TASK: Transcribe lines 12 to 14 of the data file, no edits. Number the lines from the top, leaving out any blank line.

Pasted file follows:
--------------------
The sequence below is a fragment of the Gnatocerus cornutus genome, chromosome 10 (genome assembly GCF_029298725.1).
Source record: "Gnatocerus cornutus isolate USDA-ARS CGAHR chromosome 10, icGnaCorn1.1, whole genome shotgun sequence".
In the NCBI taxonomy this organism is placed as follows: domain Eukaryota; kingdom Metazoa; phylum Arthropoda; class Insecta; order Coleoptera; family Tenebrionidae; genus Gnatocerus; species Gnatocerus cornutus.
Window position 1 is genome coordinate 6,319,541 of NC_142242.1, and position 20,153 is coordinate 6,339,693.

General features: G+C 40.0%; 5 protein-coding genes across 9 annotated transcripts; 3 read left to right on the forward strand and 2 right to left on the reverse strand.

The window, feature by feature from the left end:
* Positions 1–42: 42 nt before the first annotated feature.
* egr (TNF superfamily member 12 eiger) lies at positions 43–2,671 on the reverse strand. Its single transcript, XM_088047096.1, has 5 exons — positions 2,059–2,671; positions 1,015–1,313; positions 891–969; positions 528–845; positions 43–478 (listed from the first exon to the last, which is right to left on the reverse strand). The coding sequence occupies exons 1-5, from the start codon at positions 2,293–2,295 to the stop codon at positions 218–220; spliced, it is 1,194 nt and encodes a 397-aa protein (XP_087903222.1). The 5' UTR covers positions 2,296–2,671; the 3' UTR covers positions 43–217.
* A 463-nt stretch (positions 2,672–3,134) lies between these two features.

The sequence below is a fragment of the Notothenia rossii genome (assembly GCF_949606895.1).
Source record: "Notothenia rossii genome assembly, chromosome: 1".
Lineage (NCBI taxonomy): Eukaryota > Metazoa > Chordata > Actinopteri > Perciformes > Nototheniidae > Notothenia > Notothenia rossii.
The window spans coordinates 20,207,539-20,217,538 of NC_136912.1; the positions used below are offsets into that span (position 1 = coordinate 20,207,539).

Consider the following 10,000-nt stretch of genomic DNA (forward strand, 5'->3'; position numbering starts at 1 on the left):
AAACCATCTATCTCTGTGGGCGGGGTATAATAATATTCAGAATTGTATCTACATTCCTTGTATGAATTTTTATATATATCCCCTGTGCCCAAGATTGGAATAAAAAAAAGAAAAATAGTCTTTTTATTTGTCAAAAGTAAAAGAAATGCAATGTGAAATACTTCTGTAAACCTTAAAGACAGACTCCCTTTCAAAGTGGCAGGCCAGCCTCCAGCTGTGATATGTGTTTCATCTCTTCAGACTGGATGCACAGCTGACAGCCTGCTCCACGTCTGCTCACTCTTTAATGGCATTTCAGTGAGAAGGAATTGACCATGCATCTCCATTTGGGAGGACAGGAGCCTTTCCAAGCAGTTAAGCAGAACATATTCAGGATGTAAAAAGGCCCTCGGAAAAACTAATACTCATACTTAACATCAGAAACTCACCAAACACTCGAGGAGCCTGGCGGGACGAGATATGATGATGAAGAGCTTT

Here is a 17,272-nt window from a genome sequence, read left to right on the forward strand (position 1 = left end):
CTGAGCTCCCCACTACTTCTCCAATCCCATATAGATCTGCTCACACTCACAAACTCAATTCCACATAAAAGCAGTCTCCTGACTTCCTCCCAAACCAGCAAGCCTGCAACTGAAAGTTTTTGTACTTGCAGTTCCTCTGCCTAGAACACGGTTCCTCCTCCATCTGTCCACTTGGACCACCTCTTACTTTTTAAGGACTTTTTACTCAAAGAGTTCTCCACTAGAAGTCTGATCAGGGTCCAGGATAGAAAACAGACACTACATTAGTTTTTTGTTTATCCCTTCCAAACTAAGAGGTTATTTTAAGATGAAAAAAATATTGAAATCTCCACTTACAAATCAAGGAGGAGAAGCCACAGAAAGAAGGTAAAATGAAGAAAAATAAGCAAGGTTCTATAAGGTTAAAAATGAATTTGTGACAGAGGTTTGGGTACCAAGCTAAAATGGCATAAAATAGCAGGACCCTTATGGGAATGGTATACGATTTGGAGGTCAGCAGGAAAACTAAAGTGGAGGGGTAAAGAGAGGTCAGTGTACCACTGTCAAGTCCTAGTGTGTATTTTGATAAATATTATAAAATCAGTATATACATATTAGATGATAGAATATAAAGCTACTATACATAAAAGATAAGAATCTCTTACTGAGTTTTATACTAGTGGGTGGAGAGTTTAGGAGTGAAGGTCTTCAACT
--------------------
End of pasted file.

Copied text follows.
Lineage (NCBI taxonomy): Eukaryota > Metazoa > Chordata > Actinopteri > Perciformes > Nototheniidae > Notothenia > Notothenia rossii.
The window spans coordinates 20,207,539-20,217,538 of NC_136912.1; the positions used below are offsets into that span (position 1 = coordinate 20,207,539).

Consider the following 10,000-nt stretch of genomic DNA (forward strand, 5'->3'; position numbering starts at 1 on the left):